Though its designers did not expect it to detect stars, the VLA has produced major breakthroughs in our understanding of stellar physics. The VLA's sensitivity, its ability to observe at many frequencies in a short period of time, its high resolution, and its ability to make an image quickly make it the world's preferred instrument for radio studies of stars. Steven White, of the University of Maryland, wrote that "the VLA has completely transformed the field of stellar radio astronomy, and observations with the VLA are the foundation of virtually all advances in this field."
When the VLA began operating, some types of stars had been detected by radio telescopes. These included stars known to flare from time to time. However, no "ordinary" stars had been seen by a radio telescope. In a discovery that provided a major advance in scientists' understanding of stellar atmospheres, Dale Gary and Jeff Linsky, using the VLA, found that many ordinary stars have a feature lacked by the Sun -- an outer atmosphere, or corona, emitting brightly at radio wavelengths. The Sun's corona, on the other hand, emits only weakly at radio wavelengths. The radio emission in other stellar coronae is thought to be caused by the interaction of electrons with the star's magnetic field, rather than by any thermal process.
As the VLA proved itself capable of detecting more stars, astronomers sought to use it to study additional types, until today nearly every type of star has been studied with the VLA.
Stellar studies at the VLA have included nearly all types of stars in their "normal" lifetimes, from massive, hot stars to cool stars with only a fraction of the mass of the Sun. The VLA has revealed important details of double-star systems and their interactions, including regions in which material pouring out as part of one star's "stellar wind" is ionized by the high-energy radiation from its companion.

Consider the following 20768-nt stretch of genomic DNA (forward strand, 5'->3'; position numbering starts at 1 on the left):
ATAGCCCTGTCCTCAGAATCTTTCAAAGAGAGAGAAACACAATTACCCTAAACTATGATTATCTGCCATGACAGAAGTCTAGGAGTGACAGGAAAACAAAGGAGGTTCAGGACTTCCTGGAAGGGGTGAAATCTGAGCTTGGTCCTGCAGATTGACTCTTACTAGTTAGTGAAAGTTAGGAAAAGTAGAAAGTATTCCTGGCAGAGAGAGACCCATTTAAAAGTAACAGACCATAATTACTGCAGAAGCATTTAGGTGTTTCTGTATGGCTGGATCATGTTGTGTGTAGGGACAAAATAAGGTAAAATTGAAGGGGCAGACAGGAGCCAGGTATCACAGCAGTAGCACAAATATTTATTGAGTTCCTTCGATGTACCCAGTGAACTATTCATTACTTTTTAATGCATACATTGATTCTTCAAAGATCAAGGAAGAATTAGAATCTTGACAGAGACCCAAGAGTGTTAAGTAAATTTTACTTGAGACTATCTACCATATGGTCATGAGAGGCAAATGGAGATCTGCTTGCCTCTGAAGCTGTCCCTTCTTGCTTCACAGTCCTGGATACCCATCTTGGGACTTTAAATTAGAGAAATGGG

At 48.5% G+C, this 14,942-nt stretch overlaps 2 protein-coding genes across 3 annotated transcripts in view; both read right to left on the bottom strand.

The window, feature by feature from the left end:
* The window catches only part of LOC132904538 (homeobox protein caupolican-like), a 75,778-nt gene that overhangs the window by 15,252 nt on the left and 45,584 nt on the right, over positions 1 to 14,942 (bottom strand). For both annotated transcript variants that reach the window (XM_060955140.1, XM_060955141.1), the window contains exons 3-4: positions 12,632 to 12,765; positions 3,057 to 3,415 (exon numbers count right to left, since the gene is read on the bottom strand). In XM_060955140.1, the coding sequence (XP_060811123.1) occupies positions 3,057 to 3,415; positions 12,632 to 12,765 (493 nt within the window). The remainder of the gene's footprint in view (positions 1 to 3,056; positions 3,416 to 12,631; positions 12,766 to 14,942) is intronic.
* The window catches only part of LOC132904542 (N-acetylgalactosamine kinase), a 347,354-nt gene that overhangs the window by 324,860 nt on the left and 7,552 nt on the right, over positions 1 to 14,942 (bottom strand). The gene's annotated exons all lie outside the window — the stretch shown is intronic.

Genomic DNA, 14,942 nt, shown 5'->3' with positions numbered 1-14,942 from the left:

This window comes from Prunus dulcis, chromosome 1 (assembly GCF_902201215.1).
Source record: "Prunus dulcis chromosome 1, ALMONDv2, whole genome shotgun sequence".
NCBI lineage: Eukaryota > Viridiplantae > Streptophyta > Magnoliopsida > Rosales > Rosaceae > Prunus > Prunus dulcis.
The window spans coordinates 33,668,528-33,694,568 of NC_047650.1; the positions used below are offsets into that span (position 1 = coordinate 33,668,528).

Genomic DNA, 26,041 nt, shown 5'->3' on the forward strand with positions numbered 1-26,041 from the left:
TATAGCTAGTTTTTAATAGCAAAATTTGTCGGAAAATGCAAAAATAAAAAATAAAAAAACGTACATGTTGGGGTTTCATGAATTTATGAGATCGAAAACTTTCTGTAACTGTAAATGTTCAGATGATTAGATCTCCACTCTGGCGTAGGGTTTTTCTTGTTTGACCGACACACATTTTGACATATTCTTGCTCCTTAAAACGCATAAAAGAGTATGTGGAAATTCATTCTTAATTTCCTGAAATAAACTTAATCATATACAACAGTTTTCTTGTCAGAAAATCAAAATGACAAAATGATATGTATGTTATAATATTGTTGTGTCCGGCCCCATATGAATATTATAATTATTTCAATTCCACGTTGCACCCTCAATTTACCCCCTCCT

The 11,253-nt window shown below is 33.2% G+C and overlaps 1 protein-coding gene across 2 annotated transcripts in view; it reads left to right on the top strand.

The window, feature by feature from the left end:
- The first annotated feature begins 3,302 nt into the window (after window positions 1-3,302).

The addition, in the 1990s, of equipment allowing VLA observations at frequencies from 40-50 GHz opened up new opportunities for research on very young stars. Young stars are typically surrounded by dusty disks, and the new VLA observing frequencies allowed imaging of these disks. One important result showed a pair of young stars in a binary system, each of which was surrounded by a dusty disk. Since such dust disks are believed to be the material from which solar systems form, this observation indicated that binary-star systems, much more common in the Universe than single stars like the Sun, may indeed be capable of hosting pairs of planetary systems.
In 1998, high-frequency observations of Betelgeuse revealed convection cells in the atmosphere of this red supergiant star. This picture changed scientists' understanding of how the atmospheres of such stars work.
The VLA also has been used extensively to study the Sun. One early research result from the VLA, in 1980, indicated that the magnetic fields above a solar active region explosively reconnected just before a solar flare. The VLA is used routinely to study solar phenomena on very short time scales, often simultaneously with observations at other wavelengths by ground- and space-based instruments.